Featured Research

from universities, journals, and other organizations

Tropical Insects 'Go The Distance' To Inform Rainforest Conservation

Date:
August 15, 2007
Source:
Michigan State University
Summary:
The long-held belief that plant-eating insects in tropical forests are picky eaters that stay "close to home" -- dining only on locale-specific vegetation -- is being challenged by new research findings that suggest these insects feast on a broader menu of foliage and can be consistently found across hundreds of miles of tropical forestland. These findings have significant implications related to the sustainability and conservation of these globally-important areas.

Papua New Guinea: An undisturbed, virgin rainforest where the research team worked.
Credit: Jiri Hulcr, Michigan State University

The long-held belief that plant-eating insects in tropical forests are picky eaters that stay "close to home" -- dining only on locale-specific vegetation -- is being challenged by new research findings that suggest these insects feast on a broader menu of foliage and can be consistently found across hundreds of miles of tropical forestland.

These findings have significant implications related to the sustainability and conservation of these globally-important areas.

Michigan State University scientist Anthony Cognato and graduate student Jiri Hulcr were part of an international team that conducted this groundbreaking research, the results of which are described in the Aug.ust 9 online issue of the journal Nature. The group included scientists from Australia, the Czech Republic, the United Kingdom, New Guinea and the United States.

"Tropical rain forests are home to a rich diversity of plants, birds, insects and other animals," said Hulcr, an entomology PhD doctoral student working with Cognato and co-author of the report. "They also play an important role in our global climate and provide aesthetic, recreational and medicinal benefits. For these reasons and others, it is critical that we understand how these forests generate and sustain their diversity and what we can do to help conserve them."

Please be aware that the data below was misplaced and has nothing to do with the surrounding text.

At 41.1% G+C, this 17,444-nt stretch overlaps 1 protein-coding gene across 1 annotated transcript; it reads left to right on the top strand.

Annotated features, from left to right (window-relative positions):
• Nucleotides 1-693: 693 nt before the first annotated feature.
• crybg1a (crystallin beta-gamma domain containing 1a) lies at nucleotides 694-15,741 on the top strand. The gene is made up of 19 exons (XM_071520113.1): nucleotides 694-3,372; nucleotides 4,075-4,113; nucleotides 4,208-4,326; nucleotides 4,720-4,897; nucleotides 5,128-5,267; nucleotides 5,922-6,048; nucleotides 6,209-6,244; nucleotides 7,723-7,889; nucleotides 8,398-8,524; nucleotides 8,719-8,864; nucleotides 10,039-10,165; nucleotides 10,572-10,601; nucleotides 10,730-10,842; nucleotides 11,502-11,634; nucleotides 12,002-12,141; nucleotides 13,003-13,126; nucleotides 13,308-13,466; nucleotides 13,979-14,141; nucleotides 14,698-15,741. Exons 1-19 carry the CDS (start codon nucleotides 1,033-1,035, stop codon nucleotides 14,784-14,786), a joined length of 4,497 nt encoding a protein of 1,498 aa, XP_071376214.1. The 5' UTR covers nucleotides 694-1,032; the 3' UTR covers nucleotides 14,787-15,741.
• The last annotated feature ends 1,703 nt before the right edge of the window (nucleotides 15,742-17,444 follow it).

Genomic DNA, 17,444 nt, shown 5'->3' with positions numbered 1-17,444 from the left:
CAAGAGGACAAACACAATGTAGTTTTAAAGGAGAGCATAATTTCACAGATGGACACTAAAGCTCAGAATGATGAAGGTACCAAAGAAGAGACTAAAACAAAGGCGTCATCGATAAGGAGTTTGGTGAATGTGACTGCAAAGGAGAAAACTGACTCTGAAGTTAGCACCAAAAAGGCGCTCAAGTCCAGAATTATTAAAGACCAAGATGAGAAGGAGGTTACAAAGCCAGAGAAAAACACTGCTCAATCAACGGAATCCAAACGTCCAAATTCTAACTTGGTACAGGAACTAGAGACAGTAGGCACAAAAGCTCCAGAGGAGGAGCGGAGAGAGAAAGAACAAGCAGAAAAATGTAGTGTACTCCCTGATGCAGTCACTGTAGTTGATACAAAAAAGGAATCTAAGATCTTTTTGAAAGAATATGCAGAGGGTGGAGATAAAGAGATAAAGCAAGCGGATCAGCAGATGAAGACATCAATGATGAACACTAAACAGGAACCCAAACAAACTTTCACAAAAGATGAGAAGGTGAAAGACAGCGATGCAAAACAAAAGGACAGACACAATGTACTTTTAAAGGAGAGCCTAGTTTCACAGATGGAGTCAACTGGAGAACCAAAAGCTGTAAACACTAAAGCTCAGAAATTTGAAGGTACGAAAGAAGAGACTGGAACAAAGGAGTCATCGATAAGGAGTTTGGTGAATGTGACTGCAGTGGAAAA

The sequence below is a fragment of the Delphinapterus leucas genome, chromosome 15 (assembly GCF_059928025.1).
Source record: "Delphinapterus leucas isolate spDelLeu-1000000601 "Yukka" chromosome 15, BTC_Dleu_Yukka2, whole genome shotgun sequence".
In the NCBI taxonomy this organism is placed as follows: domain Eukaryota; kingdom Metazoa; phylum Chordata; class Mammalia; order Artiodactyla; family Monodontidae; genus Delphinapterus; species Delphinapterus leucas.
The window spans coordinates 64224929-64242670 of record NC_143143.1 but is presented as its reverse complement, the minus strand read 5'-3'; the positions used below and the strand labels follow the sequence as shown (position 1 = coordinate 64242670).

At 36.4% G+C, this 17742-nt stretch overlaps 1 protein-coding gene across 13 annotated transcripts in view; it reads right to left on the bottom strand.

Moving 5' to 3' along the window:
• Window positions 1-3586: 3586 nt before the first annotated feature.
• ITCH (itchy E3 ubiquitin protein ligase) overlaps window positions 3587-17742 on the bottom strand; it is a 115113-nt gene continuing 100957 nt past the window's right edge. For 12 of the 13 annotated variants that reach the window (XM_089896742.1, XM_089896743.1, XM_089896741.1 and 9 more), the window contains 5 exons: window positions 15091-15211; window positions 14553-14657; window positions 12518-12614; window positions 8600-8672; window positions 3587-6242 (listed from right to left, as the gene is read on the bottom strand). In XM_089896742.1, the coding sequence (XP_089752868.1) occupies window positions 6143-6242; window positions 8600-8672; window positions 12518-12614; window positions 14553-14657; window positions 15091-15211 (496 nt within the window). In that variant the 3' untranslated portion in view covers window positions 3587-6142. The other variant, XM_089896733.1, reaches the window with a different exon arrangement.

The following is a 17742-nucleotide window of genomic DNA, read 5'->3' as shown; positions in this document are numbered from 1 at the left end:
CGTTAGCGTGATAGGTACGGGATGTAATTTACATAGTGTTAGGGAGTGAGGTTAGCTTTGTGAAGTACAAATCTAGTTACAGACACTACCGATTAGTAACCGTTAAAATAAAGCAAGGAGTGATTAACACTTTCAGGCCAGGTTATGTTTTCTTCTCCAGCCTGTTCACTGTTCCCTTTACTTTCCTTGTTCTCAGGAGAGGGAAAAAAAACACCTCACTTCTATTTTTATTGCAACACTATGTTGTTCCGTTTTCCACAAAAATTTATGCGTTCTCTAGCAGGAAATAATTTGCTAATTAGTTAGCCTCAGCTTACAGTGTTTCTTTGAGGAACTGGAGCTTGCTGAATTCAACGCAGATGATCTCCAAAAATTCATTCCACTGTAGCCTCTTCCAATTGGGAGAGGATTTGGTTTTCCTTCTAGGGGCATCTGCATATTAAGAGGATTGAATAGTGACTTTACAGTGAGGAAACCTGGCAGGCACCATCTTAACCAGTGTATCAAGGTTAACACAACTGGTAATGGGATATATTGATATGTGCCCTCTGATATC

The study included approximately 500 species of caterpillars, beetles and fruitfliesfruit flies from common plant-eating families and 175 species from four diverse plant groups across 28,950 square miles of contiguous lowland rain forest in Paupua, New Guinea.

Cognato and Hulcr were key collaborators on the project because of their expertise related to the biology and ecology of the bark and ambrosia beetle family, a model group of insects compoprised of 6,000 species worldwide, and one common to tropical rain forests.

"What we found was that the composition of the community of beetles does not change with distance as long as the environment is stable," Cognato said. "Even communities hundreds of miles apart are the same. And if there are differences, they seem to be random and not caused by any environmental change."

Study findings were similar for the butterfly and fruit fly species examined in the study.

"Such knowledge is critical to understanding the roles of ecological processes in maintaining tropical diversity, predicting species extinction and designing the systems of protected natural areas," Hulcr said. "Because diversity doesn't necessarily increase with distance, but animals in small reserves

tend to go extinct, you should plan for one large area instead of having a lot of small and distant areas to manage and conserve."

Cognato and Hulcr expect similar patterns in other tropical lowland rain forests, as they are typically situated in the extensive low basins of major rivers comparable to the study area in New Guinea. They are currently conducting research in other areas of the tropics -- including Borneo, Ecuador, Guyana, Ghana and Thailand -- to confirm the New Guinea findings.

"If we want the stability of these forests, especially given how much they are threatened now, we need to understand how to best set up conservation areas," said Cognato said. "And it's not just about the flashy species; it's about the whole thing."

Hulcr agrees.